6.  It is necessary to listen to the needs of all types of travellers. 

We need to pay attention to the starting conditions that users experience and that inform their travel experience and the decisions they make during their trip. This is the case, for example, for large families, people with disabilities, people travelling with dependents, etc. From this perspective, it is difficult to find content or official channels that offer information and facilitate the development of their trips.

7.  New ways of consuming leisure and tourism are emerging every day.

Another outstanding format is the podcast. One of the advantages of this type of content is based on the specialized nature that they can present. Nowadays it is possible to find podcasts on travel with a feminist perspective, top destinations for retired people or even tips for trips as a single mother. The key factor is the inclusion of experts and experts in the different chapters, which generates greater attraction and provides authoritative arguments. In addition, the possibility of listening to it while doing other activities also becomes another of its strong points.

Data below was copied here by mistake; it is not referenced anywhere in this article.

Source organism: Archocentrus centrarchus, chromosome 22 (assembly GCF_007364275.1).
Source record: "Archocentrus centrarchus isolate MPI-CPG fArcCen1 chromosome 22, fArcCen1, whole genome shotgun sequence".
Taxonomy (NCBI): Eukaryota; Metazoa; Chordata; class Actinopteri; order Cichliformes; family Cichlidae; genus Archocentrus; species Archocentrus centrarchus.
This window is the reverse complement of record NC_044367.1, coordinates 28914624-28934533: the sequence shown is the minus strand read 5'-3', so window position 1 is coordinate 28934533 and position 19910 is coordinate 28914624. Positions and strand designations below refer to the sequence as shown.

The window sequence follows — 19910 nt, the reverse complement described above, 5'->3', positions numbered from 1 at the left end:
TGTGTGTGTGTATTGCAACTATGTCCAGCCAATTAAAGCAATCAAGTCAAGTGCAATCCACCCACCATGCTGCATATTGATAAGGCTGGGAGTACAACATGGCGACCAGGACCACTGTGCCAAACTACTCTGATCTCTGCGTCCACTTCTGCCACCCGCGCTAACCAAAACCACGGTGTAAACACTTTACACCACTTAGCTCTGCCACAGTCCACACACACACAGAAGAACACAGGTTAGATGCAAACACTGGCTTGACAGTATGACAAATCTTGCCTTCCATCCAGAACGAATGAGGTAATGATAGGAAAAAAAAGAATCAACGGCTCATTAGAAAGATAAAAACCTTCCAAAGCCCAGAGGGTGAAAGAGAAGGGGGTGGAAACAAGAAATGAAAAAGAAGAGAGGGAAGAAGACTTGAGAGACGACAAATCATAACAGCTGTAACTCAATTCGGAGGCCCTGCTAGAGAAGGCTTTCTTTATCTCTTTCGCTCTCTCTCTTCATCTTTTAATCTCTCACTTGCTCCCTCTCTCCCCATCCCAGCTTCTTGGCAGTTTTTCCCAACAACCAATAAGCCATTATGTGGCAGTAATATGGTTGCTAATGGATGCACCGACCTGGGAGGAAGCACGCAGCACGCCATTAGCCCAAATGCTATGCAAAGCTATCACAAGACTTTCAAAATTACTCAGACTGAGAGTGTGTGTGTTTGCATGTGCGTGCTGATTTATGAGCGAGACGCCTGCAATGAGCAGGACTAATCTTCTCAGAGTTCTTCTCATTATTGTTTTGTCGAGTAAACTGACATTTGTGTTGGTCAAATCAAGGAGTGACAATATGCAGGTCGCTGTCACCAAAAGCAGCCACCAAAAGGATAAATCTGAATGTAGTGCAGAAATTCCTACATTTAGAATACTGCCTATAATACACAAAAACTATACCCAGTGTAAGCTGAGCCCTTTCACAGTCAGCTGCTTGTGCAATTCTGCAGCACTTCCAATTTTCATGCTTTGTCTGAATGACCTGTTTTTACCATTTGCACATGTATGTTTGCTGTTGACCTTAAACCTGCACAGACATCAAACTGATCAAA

8.  Age gap in the conception of the journey 

Older people tend to adopt a relaxed, present-moment attitude, while the younger generation is more obsessed with being productive and visiting all the important places in the destination. Thus, they feel the need to want to do and see everything, even if this means not being able to fully enjoy and be aware of what one is visiting.


Juan Ignacio Ramiro Dussillat 

Degree in Sociology, International Relations and Expert in Development from the Complutense University of Madrid. 

He is currently studying for a Master's degree in Research Methodology in Social Sciences: Innovations and Applications.

Global Journey Consulting.

The authors are responsible for the choice and presentation of the facts contained in this document and for the opinions expressed therein, which are not necessarily those of Tourism and Society Think Tank and do not commit the Organization, and should not be attributed to TSTT or its members.